In English, "I want some milk" doesn't really refer to a specific amount. It doesn't actually mean that you want a small amount of milk, it just means you want milk. It usually refers to a generic/average/normal amount, so in the case of milk, it'd be one glass. Or if you said "I want some cake" that'd probably mean one piece of cake. Is it the same in Dutch?
No, all three expressions originate as referring to a piece that is bit off from a larger piece. In Dutch and in German they have been generalised to the point that we can apply them to liquids such as milk as well. In English this is not the case. "A bit of milk" is still nonsense in English because you can't bite milk.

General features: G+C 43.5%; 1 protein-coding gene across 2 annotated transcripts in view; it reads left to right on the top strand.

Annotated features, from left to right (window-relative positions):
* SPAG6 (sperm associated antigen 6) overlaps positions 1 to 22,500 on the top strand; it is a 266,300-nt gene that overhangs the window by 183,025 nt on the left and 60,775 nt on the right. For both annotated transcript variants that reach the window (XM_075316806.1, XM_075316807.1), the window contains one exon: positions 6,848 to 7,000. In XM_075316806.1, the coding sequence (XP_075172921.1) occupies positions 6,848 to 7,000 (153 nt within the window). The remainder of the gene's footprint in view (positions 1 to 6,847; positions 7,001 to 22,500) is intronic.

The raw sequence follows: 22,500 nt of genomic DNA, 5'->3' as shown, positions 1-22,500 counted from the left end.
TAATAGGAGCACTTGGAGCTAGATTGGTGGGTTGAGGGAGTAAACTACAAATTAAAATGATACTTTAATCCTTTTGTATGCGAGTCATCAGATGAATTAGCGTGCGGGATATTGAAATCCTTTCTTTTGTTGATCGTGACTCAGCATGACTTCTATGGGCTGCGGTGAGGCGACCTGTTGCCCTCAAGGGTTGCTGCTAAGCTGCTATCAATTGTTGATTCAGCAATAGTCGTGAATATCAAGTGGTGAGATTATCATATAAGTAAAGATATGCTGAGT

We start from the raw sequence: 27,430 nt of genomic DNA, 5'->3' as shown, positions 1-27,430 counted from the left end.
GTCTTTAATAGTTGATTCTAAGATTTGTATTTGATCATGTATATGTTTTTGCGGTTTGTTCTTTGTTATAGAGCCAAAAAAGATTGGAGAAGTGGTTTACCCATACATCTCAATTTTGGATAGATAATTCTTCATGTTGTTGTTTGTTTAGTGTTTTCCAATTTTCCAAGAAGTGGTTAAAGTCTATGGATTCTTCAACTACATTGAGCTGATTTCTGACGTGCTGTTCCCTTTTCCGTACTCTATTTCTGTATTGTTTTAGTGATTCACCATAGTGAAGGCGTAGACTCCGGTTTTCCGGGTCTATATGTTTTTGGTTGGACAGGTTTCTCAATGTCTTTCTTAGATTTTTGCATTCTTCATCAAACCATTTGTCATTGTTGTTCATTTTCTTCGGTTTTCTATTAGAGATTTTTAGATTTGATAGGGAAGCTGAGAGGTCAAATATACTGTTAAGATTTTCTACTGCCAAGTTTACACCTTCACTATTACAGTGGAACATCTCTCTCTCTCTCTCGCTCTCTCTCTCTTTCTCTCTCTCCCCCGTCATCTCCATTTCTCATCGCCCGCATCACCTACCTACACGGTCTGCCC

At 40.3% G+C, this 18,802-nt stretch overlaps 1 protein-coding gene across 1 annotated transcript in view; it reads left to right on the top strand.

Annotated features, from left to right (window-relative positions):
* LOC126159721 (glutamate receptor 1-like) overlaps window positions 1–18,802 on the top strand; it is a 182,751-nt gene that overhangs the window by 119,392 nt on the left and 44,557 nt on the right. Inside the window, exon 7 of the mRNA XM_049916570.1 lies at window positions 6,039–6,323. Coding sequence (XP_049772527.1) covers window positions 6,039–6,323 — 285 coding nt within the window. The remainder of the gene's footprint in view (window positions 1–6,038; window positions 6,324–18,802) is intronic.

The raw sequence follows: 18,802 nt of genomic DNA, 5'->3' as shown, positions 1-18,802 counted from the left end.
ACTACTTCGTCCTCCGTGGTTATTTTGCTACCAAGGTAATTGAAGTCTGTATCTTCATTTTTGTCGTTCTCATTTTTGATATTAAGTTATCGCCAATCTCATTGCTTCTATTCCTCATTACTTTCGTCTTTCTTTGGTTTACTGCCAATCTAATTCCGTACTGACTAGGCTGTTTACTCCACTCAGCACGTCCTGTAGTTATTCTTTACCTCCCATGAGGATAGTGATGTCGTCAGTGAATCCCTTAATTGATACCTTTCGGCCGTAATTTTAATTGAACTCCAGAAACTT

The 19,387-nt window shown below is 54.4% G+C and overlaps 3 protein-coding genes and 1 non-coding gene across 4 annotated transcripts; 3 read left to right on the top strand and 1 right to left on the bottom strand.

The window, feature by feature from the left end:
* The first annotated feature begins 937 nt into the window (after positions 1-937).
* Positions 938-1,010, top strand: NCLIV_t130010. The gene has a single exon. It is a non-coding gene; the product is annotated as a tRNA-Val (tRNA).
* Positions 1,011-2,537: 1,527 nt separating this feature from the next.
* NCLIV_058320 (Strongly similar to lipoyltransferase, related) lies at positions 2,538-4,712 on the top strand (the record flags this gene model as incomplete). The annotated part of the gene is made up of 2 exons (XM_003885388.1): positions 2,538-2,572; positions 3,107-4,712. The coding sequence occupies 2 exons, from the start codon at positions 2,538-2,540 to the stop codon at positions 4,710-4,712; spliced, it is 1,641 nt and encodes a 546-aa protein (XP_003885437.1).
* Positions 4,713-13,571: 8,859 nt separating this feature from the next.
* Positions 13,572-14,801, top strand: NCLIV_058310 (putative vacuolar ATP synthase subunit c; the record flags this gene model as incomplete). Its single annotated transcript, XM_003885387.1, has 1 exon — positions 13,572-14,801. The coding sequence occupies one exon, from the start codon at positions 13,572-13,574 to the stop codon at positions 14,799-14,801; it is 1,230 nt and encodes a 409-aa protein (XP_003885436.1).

Most German-speaking children get to hear very similar things, and presumably the same applies to Dutch-speaking children. (I'm a native German speaker.) Duolingo asks us to translate sentences, not to translate them plus make them more 'polite'.
- Ik wil wat melk. - I want some milk.
- Ik zou wat melk willen. - I would like some milk.